Forum for Science, Industry and Business

Sponsored by:     3M 
Search our Site:

 

Mother's exposure to bisphenol A may increase children's chances of asthma

04.02.2010
Mouse experiments implicate common ingredient in plastic water bottles and food packaging

For years, scientists have warned of the possible negative health effects of bisphenol A, a chemical used to make everything from plastic water bottles and food packaging to sunglasses and CDs.

Studies have linked BPA exposure to reproductive disorders, obesity, abnormal brain development as well as breast and prostate cancers, and in January the Food and Drug Administration announced that it was concerned about "the potential effects of BPA on the brain, behavior and prostate gland of fetuses, infants and young children."

Now, mouse experiments by University of Texas Medical Branch at Galveston researchers have produced evidence that a mother's exposure to BPA may also increase the odds that her children will develop asthma. Using a well-established mouse model for asthma, the investigators found that the offspring of female mice exposed to BPA showed significant signs of the disorder, unlike those of mice shielded from BPA.

"We gave BPA in drinking water starting a week before pregnancy, at levels calculated to produce a body concentration that was the same as that in a human mother, and continued on through the pregnancy and lactation periods," said UTMB associate professor Terumi Midoro-Horiuti, lead author of a paper on the study appearing in the February issue of Environmental Health Perspectives.

Four days after birth, the researchers sensitized the baby mice with an allergy-provoking ovalbumin injection, followed by a series of daily respiratory doses of ovalbumin, the main protein in egg white. The investigators then measured levels of antibodies against ovalbumin and quantities of inflammatory white blood cells known as eosinophils in the lungs of the mouse pups. They also used two different methods to measure lung function.

"What we were looking for is the asthma response to a challenge, something like what might happen if you had asthma and got pollen in your nose or lungs, you might have an asthma attack," said UTMB professor Randall Goldblum, also an author of the paper. "All four of our indicators of asthma response showed up in the BPA group, much more so than in the pups of the nonexposed mice."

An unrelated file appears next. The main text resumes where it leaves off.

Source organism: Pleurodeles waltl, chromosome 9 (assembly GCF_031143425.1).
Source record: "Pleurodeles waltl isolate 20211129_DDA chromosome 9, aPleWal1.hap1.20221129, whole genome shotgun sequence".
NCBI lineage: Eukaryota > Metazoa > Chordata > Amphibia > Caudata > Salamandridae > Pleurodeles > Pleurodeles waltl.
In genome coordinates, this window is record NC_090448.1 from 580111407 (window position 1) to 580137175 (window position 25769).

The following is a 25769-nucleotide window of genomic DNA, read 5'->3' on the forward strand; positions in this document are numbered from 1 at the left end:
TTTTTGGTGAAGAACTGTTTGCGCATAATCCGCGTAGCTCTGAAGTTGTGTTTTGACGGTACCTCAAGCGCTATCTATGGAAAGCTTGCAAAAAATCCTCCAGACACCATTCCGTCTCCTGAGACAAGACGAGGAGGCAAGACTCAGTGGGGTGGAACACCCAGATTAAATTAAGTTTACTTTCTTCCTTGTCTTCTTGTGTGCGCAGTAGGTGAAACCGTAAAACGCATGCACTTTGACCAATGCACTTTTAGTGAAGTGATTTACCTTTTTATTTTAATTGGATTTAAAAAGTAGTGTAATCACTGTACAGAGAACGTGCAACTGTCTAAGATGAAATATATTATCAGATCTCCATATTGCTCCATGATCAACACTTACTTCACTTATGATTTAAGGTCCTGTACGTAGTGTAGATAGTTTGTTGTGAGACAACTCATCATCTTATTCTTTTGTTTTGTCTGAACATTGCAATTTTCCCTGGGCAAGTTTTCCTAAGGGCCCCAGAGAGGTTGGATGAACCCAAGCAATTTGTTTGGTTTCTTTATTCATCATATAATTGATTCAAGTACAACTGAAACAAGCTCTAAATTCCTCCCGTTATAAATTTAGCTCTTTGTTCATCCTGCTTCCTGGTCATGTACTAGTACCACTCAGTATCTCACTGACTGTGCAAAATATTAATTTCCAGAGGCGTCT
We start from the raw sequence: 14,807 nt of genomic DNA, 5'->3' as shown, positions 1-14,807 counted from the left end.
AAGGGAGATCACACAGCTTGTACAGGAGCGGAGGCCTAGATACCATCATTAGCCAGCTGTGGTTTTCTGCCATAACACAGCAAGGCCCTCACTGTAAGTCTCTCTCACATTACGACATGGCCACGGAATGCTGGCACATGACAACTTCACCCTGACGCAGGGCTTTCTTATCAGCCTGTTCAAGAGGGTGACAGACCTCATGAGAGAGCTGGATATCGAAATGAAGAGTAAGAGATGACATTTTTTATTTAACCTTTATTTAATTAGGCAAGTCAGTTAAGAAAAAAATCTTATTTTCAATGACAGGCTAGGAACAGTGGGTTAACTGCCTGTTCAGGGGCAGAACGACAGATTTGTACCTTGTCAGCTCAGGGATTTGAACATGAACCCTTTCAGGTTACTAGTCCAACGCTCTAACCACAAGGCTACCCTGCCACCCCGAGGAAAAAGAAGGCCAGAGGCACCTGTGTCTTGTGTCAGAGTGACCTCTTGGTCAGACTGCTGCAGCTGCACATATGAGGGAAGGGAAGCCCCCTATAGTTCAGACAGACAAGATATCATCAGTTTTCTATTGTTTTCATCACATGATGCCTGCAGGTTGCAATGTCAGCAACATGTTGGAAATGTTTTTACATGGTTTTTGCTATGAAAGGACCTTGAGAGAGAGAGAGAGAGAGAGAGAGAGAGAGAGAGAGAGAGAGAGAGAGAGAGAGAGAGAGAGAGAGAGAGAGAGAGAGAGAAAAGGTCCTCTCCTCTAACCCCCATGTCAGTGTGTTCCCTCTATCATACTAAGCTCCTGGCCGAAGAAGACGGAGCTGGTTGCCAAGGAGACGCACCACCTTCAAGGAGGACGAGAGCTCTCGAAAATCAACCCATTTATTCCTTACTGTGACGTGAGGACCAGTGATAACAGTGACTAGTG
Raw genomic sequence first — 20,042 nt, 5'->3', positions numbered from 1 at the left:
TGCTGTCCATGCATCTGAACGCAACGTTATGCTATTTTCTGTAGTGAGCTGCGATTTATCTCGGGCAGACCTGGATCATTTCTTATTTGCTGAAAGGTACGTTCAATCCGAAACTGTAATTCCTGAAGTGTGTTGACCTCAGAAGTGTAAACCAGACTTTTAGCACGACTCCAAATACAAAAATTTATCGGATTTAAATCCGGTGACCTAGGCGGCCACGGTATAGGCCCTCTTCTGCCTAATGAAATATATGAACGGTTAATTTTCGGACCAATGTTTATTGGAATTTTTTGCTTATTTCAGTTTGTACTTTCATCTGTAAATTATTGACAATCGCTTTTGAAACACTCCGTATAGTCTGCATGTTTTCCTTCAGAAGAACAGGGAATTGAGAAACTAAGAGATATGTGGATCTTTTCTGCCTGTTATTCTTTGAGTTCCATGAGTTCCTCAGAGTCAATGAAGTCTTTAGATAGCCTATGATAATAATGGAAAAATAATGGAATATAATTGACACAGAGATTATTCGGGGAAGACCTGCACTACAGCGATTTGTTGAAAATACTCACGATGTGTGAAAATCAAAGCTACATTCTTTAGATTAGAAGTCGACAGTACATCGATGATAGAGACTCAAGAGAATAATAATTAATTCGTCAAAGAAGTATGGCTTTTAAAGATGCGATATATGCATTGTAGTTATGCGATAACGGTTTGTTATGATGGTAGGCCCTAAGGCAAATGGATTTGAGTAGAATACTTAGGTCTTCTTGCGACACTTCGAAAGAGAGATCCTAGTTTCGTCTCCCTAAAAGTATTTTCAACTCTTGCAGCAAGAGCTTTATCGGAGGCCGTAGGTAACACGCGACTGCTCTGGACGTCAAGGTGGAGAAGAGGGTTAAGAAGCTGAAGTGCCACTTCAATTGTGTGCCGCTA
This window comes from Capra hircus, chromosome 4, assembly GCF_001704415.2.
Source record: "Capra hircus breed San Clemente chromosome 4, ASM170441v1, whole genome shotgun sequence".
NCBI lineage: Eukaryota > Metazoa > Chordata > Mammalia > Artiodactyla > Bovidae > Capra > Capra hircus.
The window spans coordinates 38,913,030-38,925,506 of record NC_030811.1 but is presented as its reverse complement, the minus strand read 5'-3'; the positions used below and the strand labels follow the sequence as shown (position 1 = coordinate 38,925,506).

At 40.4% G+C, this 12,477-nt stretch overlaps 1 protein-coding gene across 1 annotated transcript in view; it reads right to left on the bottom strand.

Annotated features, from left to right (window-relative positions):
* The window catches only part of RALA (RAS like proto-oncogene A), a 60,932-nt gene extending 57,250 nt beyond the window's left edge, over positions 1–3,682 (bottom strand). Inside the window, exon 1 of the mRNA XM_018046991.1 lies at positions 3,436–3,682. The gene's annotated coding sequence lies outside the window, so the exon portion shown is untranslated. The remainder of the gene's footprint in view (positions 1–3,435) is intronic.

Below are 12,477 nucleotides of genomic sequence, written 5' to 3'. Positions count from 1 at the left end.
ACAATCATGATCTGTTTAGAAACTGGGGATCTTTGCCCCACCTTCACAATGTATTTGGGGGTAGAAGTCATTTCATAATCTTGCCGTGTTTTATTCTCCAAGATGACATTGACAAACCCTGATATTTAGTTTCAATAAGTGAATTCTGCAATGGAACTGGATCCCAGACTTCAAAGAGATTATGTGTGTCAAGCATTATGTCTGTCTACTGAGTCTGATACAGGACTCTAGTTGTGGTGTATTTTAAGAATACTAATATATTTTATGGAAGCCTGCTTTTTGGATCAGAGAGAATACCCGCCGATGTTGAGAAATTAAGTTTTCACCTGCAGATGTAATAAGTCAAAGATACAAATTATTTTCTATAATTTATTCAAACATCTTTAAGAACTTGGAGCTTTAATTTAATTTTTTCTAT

The UTMB researchers said that although more work is needed to determine the precise mechanism of that response, it almost certainly has its roots in the property of BPA thought to contribute to other health problems: its status as an "environmental estrogen." Environmental estrogens are natural or artificial chemicals from outside the body that when consumed mimic the hormone estrogen, activating its powerful biochemical signaling networks in often dangerous ways. In a 2007 Environmental Health Perspectives paper, for example, Midoro-Horiuti, Goldblum and UTMB professor and current study co-author Cheryl Watson described how adding small amounts of environmental estrogens into cultures of human and mouse mast cells — common immune cells packed with allergic response-inducing chemicals such as histamine — produced a sudden release of allergy-promoting substances.

"Our results show that we have to consider the possible impact of environmental estrogens on normal immune development and on the development and morbidity of immunologic diseases such as asthma," Midoro-Horiuti said. "We also need to look at doing more epidemiological studies directly in humans, which is possible because BPA is so prevalent in the environment — all of us are already loaded with it to a varying extent. For example, it should be possible to determine if children who have more BPA exposure are more likely to develop asthma."

In addition to Midoro-Horiuti, Goldblum and Watson, UTMB postdoctoral fellow Ruby Tiwari is also an author of the paper, titled "Maternal Bisphenol A Exposure Promotes the Development of Experimental Asthma in Mouse Pups." The National Institute for Environmental Health Sciences and the National Institute for Allergy and Infectious Disease supported this research.

ABOUT UTMB: Established in 1891, Texas' first academic health center comprises four health sciences schools, three institutes for advanced study, a research enterprise that includes one of only two national laboratories dedicated to the safe study of infectious threats to human health, and a health system offering a full range of primary and specialized medical services throughout Galveston County and the Texas Gulf Coast region. UTMB is a component of the University of Texas System.